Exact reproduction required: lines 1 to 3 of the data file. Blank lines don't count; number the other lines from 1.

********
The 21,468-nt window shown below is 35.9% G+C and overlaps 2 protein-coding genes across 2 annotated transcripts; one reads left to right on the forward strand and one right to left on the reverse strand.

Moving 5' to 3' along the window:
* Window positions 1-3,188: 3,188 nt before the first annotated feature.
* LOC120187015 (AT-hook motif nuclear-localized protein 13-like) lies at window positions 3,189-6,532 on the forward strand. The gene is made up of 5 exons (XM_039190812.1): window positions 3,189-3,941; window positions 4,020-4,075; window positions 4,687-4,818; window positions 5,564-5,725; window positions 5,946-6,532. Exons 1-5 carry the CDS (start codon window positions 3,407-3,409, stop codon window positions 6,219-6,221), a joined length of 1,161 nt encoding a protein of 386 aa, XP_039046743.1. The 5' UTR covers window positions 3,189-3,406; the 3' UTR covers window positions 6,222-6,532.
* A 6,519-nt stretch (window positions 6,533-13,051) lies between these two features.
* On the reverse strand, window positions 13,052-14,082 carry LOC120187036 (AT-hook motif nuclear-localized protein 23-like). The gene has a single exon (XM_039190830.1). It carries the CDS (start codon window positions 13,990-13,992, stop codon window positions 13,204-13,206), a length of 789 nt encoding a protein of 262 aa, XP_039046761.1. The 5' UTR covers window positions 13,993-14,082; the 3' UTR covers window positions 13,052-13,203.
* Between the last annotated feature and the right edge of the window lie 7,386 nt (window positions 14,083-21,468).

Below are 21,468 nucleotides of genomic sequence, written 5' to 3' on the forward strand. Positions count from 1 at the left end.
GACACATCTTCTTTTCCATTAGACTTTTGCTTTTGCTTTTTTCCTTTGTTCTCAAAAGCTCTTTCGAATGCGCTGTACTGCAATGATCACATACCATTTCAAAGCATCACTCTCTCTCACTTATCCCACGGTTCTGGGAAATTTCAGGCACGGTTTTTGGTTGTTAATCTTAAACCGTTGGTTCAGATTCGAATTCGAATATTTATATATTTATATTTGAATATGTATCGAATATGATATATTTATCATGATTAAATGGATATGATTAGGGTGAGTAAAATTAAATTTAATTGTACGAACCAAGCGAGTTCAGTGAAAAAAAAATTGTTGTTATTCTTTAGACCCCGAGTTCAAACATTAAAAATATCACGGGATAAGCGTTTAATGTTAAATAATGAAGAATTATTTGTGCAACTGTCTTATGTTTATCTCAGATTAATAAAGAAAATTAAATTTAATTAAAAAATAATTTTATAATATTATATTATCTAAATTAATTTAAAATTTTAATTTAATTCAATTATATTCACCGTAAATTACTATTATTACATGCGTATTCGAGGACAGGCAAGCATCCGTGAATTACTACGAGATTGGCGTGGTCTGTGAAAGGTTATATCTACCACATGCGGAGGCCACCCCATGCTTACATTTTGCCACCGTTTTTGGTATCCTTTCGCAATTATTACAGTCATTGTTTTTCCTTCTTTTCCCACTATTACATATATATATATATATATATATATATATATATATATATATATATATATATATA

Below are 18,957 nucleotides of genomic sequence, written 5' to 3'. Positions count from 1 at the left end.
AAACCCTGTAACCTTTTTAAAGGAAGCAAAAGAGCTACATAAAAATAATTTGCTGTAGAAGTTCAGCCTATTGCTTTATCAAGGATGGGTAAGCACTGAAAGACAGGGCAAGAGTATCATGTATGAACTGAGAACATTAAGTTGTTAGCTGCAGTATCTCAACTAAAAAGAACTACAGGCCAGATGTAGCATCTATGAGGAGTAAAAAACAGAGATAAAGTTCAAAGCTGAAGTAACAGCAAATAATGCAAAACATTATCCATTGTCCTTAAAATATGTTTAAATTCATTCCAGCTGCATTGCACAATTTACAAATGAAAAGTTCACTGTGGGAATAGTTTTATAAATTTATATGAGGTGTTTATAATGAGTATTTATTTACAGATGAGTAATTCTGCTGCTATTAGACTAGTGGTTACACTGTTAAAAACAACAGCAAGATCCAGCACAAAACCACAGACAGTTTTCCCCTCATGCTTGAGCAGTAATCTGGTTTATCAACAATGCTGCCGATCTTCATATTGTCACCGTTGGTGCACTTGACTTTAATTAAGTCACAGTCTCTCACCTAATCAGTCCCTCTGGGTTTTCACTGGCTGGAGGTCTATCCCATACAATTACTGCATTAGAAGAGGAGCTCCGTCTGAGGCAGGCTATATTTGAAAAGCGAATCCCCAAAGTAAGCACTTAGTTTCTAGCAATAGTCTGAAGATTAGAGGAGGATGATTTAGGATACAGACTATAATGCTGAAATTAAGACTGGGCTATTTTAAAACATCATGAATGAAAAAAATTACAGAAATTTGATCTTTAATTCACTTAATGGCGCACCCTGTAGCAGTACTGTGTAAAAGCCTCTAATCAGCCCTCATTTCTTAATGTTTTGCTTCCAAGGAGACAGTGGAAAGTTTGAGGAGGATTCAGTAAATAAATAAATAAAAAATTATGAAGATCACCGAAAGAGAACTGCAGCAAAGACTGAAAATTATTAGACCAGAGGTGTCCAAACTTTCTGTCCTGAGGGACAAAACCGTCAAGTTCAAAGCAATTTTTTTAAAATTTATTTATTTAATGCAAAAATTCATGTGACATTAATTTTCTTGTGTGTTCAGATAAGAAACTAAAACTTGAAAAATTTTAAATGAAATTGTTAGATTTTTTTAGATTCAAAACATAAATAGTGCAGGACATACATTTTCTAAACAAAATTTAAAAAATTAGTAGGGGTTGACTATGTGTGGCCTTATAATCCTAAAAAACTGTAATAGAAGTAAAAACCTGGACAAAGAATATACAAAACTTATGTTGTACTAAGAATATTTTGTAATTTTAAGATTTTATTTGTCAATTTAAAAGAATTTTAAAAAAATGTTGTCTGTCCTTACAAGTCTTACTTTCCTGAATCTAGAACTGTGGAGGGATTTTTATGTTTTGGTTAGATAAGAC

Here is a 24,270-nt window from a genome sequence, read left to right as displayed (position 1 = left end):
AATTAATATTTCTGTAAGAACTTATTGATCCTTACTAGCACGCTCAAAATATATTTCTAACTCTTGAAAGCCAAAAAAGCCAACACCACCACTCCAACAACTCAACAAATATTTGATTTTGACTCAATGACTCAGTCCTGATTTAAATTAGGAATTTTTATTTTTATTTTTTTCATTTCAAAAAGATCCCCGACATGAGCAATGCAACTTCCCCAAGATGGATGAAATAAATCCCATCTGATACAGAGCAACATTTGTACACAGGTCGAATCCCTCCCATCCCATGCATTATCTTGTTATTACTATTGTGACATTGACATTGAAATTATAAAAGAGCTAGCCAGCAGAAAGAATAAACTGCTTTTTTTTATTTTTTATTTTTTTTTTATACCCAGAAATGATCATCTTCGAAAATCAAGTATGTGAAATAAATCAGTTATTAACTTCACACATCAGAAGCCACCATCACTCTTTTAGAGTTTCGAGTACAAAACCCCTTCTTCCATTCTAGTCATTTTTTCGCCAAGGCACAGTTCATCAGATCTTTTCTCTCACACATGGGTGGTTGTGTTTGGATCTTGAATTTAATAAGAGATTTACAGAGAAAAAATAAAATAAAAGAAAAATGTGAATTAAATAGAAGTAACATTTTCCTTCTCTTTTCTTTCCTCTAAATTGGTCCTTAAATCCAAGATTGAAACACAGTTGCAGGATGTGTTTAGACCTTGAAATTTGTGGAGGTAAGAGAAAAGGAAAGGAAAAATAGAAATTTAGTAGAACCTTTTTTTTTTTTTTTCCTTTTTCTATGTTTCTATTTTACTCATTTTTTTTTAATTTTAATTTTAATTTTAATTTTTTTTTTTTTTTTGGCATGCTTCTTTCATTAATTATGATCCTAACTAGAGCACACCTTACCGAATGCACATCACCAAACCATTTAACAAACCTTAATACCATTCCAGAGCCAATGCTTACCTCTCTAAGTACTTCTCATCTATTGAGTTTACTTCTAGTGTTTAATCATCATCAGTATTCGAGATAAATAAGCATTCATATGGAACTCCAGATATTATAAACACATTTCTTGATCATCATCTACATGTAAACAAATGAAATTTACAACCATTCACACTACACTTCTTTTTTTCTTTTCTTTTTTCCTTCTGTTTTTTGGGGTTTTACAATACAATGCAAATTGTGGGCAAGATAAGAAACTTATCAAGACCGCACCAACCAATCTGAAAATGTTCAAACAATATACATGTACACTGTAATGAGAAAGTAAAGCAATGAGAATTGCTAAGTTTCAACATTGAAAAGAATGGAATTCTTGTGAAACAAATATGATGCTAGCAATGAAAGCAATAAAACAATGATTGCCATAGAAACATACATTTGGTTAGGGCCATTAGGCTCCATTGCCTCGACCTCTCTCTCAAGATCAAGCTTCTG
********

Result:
The 21,468-nt window shown below is 35.9% G+C and overlaps 2 protein-coding genes across 2 annotated transcripts; one reads left to right on the forward strand and one right to left on the reverse strand.

Moving 5' to 3' along the window:
* Window positions 1-3,188: 3,188 nt before the first annotated feature.